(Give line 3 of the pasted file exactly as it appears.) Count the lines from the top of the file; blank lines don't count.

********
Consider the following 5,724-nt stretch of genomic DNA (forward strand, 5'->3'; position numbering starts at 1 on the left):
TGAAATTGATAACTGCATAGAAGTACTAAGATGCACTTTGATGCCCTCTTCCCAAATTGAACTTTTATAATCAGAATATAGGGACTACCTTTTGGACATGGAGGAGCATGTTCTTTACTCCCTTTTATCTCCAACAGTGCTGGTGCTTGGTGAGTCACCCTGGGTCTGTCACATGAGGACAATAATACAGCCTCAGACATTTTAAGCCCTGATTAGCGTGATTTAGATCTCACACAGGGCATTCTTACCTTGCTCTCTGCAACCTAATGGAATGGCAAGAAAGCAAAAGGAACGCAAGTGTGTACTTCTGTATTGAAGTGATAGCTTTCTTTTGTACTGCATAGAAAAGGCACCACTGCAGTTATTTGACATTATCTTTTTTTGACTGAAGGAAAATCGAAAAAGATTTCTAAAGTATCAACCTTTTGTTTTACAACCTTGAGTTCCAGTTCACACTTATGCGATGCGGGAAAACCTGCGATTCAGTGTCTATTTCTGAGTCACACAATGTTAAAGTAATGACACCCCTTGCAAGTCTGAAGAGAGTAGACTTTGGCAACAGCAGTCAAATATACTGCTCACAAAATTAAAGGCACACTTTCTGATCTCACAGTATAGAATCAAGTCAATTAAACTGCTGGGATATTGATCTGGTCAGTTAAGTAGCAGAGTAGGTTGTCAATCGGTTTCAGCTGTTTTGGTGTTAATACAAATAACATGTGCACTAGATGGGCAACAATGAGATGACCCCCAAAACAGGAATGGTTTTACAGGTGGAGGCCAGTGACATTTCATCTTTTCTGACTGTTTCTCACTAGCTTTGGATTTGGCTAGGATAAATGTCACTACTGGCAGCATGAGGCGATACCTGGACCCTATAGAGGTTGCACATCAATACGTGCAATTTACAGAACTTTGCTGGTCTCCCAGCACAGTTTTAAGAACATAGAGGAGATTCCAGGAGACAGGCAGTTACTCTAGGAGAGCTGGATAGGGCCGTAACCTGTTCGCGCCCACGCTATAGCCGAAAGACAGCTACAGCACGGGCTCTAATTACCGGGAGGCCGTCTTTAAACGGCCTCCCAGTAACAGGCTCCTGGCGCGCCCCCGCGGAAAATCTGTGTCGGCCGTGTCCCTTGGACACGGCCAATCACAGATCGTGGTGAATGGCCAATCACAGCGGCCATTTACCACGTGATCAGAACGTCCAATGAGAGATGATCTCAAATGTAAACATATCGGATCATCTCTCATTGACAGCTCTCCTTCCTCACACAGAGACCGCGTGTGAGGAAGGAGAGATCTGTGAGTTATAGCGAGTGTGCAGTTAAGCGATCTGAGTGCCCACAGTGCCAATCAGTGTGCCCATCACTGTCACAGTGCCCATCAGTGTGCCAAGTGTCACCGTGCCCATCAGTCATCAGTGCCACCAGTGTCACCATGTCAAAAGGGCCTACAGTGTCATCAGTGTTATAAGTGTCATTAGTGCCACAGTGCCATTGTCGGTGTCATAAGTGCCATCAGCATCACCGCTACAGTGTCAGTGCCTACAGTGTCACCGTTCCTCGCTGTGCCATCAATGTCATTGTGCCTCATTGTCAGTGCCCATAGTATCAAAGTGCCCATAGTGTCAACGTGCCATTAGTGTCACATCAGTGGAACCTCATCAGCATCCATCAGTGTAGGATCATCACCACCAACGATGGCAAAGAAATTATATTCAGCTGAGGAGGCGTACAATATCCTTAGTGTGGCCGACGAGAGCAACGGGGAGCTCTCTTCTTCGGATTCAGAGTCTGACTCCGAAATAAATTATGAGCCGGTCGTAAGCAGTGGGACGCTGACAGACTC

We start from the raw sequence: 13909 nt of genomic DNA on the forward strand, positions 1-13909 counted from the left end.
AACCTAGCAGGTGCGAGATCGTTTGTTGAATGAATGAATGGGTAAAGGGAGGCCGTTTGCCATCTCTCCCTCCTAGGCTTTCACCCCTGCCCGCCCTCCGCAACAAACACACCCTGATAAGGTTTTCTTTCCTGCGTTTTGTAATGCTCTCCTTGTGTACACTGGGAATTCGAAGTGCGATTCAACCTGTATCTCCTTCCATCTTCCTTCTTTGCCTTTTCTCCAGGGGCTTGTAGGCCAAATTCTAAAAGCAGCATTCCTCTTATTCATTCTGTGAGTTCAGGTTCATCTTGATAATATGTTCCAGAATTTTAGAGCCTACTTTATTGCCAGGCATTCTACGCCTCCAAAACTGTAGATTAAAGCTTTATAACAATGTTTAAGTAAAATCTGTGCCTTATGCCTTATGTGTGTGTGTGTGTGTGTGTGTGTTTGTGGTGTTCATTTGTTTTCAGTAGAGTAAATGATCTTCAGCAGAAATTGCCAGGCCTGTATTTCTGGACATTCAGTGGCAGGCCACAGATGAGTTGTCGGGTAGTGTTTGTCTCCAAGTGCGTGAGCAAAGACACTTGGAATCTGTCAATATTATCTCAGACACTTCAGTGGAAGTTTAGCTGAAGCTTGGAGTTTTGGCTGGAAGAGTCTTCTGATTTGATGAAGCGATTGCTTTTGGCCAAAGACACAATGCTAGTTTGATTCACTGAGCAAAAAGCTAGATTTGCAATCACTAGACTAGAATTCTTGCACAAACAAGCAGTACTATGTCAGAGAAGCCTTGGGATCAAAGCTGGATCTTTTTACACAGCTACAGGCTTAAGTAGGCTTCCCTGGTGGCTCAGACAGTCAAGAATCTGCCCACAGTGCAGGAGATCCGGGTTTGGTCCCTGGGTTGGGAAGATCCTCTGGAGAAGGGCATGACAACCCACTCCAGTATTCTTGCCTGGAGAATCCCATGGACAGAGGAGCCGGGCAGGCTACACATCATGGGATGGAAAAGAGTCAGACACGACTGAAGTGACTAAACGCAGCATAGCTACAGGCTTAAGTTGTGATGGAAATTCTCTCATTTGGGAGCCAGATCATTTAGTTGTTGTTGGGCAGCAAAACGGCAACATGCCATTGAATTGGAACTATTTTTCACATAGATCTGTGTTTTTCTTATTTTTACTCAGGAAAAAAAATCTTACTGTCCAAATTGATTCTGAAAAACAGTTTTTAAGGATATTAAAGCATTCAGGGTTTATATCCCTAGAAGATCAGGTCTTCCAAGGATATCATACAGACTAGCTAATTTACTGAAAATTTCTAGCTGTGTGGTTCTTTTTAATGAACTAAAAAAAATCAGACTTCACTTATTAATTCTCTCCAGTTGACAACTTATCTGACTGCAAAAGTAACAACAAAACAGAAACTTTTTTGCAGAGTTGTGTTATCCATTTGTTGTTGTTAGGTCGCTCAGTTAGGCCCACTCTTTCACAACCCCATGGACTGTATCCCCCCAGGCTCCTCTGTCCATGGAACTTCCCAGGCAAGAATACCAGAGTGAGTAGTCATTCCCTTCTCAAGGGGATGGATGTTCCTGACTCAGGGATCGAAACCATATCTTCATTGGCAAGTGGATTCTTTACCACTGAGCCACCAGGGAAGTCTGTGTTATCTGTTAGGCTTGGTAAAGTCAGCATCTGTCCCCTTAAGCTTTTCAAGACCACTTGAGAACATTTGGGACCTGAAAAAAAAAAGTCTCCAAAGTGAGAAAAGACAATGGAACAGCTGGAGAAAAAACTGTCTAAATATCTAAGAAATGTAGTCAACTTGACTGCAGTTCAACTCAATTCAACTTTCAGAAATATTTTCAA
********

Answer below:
We start from the raw sequence: 13909 nt of genomic DNA on the forward strand, positions 1-13909 counted from the left end.